#13

There was a user posting in this thread in a manner that grossly violated our Rules and Code of Conduct. They have been removed from the forum. We expect the Code of Conduct be respected in all threads, but given the sensitive nature of this topic, we’re going to be extra vigilant. There are many ways to discuss both the article and the game franchise that are in line with the code of conduct, but that was not one of them.


#14

I too was a youngster when this happened and thus have no memory of it. With the current climate of things being so toxic I wonder how far away we are from something like this happening again.


#15

It’s already happened in different contexts. I remember there being a much smaller controversy at the time with Call of Duty Black Ops 2 using Ollie North. That was much less direct, the story wasn’t some writ large vindication of North’s actions in the same with Police Quest seems to be, and also Ollie North wasn’t hired at the height of his infamy.


#16

In the limit, all cops are bad. The natural evolution of the current American police establishment and procedures empowers bad cops and pushes out good cops. Even if you personally know or are related to a good cop, your good cop relation will eventually become a bad cop or else cease to be a cop, making the thesis statement true.

Thanks for the article, Duncan. Makes me glad I was on the LucasArts side.


#17

While I’m too young to remember the riots or to have played Police Quest, this was a really fascinating look into the history of Sierra.


#19

I only knew about the Jim Walls Police Quest games which, as @dogsarecool stated, are cute for their absolute adherence to rules as being important for everyone’s safety. They communicate an ideal world where the police are actually around to protect people and have rules to check them and ensure that their power comes with accountability and responsibility (essentially, the very ethos that Gates loathed).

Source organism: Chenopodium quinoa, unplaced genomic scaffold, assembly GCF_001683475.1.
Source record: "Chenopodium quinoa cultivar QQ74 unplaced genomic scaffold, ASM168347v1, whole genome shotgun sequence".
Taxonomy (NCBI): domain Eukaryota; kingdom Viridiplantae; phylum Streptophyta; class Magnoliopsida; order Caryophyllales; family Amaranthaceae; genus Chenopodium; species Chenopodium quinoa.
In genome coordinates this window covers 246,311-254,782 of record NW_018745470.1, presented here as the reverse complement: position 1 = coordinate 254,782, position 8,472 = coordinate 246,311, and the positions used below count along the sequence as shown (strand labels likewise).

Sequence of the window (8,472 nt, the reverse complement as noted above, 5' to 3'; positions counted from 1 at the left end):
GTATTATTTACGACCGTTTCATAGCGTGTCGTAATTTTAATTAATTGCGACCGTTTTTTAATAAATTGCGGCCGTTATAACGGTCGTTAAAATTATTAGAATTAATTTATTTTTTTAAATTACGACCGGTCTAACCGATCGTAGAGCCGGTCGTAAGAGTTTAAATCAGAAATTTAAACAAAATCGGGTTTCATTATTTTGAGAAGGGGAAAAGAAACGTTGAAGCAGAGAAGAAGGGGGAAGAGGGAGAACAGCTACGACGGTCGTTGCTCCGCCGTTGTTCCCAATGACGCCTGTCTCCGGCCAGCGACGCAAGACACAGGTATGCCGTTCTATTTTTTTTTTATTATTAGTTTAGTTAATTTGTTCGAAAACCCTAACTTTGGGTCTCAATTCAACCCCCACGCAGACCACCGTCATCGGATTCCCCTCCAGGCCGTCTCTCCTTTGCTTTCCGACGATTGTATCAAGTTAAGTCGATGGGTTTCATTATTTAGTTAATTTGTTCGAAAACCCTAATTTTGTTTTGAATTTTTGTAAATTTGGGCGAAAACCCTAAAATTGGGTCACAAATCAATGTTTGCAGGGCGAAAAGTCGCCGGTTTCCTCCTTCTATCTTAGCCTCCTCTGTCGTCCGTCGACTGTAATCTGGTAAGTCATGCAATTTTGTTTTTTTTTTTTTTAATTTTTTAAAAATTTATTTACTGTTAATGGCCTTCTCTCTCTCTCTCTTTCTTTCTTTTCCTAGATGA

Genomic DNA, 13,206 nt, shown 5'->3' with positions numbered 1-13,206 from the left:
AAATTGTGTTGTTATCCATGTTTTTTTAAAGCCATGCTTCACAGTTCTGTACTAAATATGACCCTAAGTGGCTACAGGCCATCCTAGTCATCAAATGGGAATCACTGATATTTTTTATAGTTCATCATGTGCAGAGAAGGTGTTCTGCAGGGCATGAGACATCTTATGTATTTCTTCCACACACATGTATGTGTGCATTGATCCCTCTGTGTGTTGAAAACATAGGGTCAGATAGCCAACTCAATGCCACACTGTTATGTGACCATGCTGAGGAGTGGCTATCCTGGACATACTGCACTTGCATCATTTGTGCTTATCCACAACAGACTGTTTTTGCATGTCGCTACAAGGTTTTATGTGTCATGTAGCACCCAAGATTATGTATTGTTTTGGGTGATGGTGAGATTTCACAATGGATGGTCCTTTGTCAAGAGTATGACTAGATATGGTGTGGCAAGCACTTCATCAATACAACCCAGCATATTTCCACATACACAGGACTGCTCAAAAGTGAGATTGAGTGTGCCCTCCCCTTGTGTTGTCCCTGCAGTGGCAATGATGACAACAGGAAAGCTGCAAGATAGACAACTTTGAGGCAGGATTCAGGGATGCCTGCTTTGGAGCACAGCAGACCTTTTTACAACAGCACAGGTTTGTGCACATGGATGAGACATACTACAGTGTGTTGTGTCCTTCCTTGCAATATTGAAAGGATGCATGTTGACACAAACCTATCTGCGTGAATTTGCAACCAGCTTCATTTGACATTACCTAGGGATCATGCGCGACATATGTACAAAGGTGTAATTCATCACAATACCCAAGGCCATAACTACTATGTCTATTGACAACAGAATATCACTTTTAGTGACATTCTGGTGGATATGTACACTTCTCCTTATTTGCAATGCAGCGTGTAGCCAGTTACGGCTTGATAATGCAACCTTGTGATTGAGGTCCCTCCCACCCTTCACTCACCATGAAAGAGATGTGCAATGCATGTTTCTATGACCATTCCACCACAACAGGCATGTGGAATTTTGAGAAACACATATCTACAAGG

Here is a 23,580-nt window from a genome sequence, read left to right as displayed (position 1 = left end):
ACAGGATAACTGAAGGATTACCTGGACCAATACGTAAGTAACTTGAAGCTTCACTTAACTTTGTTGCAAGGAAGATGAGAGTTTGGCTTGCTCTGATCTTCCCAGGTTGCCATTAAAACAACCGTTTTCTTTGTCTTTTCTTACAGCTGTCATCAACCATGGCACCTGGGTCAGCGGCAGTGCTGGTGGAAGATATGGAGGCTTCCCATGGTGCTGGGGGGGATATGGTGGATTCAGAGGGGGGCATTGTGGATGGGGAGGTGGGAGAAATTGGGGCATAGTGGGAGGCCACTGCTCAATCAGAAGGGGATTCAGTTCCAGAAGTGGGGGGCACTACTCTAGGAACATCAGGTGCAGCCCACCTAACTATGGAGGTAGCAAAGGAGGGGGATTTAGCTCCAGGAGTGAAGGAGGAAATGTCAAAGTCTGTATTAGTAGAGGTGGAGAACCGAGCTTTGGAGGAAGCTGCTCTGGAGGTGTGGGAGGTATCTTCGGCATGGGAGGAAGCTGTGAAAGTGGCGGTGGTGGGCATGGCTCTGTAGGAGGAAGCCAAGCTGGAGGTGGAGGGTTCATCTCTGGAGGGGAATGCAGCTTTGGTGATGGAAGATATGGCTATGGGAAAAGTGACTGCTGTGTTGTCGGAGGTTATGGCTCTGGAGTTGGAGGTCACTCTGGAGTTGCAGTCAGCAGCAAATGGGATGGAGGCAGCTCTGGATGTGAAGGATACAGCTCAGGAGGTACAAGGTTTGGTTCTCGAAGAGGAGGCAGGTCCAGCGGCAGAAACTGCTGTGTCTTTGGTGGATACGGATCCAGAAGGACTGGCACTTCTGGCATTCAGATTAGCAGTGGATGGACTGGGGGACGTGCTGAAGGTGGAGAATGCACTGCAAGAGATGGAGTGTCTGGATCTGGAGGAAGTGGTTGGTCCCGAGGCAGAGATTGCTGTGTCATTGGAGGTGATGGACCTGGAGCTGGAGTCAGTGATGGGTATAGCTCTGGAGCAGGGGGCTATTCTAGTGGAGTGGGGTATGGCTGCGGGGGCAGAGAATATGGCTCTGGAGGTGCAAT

That the architect of the LAPD’s most infamous period was somehow thought of as a good consultant for game development is wild, as is the notion that the person who led party-heavy Sierra was into the Rush Limbaugh show. The only thing more surprising was that Gates was also the creator of D.A.R.E., which blows my mind because that program stuck around long enough that I was still doing it in 2003, and I think only went away in the past decade or so, at least in my neck of New York. I would have thought schools and police departments would have jumped ship for, well, literally any other anti-drug curriculum that wasn’t attached to someone who had very publicly proven himself to be horrid.

Thanks for this fantastic read.


#20

This is such a great article, one of my favorite things I’ve read so far in this young year. I’m glad we got to learn about this subject as it relates to video game history and controversy. I also recommend, as a sort of supplement to this article, this video from PushingUpRoses about the series history:


#21

I finally had a chance to read the whole article and god damn what a piece. I was barely 10 years old when all that stuff went on and therefore was oblivious to it. Depressing to know how little has changed since then, except for perhaps the amount of cultural awareness in certain (relatively large?) social circles.

I also had no idea how much of a sleazy PoS Ken Williams was. Woah. Is Roberta of the same ilk? Looks like they’re still married all these decades later.